We know that a newborn should be nursing 8-12 times per day but your baby is 3 months old and there really isn't a set minimum on how many times per day he should be nursing. The important thing is that he continues to grow and if he's getting enough to eat, then that's exactly what he'll do. Many babies are extremely efficient nursers and get everything they need in just a few minutes at the breast. It's okay to allow a baby who is gaining weight well and thriving to go several hours between nursing sessions, especially through the night. It's when baby isn't gaining well then it's suggested to wake baby to nurse. Your baby may very well be getting in one nursing session what another baby gets in 2 or 3, kwim?

    Does your baby have any underlying medical issues that we should know about?

  9. #9
    Join Date
    Feb 2006
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    Default Re: Yeast & Water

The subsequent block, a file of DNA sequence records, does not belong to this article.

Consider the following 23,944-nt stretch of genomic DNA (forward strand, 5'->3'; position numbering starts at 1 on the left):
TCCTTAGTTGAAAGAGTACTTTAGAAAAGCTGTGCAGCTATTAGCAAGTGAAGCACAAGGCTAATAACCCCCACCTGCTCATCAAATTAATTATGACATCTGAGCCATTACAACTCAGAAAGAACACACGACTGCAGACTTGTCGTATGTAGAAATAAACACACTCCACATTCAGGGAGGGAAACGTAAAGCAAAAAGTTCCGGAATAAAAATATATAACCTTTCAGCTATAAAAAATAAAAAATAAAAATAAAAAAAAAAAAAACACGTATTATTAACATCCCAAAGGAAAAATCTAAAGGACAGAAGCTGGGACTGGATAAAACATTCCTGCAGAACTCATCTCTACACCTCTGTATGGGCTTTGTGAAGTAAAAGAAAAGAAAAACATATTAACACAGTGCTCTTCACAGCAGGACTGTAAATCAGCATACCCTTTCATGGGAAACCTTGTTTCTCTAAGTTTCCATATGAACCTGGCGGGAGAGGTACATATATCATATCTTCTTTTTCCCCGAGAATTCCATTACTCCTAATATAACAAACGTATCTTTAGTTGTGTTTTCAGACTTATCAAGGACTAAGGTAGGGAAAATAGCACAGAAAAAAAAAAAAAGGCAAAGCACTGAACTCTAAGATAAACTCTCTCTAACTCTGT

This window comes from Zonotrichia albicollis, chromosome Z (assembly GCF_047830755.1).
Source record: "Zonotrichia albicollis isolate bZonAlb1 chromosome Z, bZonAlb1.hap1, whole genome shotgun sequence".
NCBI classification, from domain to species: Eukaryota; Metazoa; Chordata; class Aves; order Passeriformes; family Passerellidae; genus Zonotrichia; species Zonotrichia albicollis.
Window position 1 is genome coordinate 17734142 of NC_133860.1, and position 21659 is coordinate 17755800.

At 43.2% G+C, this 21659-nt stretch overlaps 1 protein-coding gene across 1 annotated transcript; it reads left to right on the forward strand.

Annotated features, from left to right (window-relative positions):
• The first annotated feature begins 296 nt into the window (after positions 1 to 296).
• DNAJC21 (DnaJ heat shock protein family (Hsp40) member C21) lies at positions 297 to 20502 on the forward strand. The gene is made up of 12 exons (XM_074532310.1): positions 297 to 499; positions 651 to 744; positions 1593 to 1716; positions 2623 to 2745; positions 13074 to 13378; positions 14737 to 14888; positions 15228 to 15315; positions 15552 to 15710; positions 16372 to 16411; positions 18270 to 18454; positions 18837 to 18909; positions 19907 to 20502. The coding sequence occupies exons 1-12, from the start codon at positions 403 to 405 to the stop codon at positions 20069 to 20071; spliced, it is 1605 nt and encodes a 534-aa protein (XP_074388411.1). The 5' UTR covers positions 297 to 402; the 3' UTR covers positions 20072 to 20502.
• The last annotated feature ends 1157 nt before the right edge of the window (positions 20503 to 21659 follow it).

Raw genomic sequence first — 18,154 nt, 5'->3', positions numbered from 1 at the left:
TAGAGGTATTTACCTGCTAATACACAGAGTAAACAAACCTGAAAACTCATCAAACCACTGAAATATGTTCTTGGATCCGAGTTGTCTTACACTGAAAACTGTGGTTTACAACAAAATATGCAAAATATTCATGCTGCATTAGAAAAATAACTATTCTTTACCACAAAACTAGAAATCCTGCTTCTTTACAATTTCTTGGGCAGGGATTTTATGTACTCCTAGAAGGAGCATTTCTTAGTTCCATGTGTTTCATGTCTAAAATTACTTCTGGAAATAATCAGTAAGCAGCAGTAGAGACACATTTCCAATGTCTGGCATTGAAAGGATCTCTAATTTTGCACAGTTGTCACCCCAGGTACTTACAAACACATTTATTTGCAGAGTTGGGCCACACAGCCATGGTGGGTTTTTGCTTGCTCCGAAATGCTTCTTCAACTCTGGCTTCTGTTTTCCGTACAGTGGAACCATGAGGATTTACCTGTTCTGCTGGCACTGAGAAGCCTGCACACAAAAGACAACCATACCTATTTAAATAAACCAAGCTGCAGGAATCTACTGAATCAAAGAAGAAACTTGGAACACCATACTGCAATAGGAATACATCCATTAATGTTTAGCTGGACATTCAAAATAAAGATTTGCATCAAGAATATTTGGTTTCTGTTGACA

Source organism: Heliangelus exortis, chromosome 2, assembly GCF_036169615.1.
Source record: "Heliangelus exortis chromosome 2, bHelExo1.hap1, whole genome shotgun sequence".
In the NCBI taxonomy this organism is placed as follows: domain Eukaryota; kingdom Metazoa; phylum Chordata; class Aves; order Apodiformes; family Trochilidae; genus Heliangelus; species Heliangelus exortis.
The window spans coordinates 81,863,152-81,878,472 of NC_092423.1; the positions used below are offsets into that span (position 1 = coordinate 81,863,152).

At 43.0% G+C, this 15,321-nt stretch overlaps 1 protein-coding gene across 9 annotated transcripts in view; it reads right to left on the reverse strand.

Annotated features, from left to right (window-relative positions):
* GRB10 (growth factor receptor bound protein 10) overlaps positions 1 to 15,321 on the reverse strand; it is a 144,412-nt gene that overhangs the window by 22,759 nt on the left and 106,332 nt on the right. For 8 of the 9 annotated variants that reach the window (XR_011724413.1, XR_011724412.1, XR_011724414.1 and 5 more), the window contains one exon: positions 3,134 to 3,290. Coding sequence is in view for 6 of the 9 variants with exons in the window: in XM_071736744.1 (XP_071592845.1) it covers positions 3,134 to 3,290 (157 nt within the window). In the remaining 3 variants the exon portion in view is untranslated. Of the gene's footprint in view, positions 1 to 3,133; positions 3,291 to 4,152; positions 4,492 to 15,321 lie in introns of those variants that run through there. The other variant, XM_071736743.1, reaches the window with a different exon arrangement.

Quote Originally Posted by LLLCarol

    Does your baby have any underlying medical issues that we should know about?
    The only thing he has is a condition called Benign Myoclonus of Early Infancy. However this condition doesn't affect his eating. HOWEVER, he was in the hospital for the first week of his life. While there, he wouldn't nurse. We were having issues after we got home from delivery and were scheduled to go into lactation the next day but then ended up back in the hospital. While we were there they suggested bottle feeding since he wouldn't nurse but still needed the nurtrition. I pumped and fed him and was able to keep my milk that way. After we got home, he seemed to nurse ok (as we had started nursing again in the hospital and were able to get SOME help) though he would only nurse for a few minutes at a time so I had to constantly pump after feedings so I could keep my milk supply (I have a fear of losing it early like I did with Jackson). Anyway, a week and a half ago, Gage got his first two teeth. During his teething he slowed his eating (I guess because he was in pain) and now that he has his teeth, he is chewing on me. Seems like the problems never end sometimes. Other that that, no he doesn't have anything to speak of.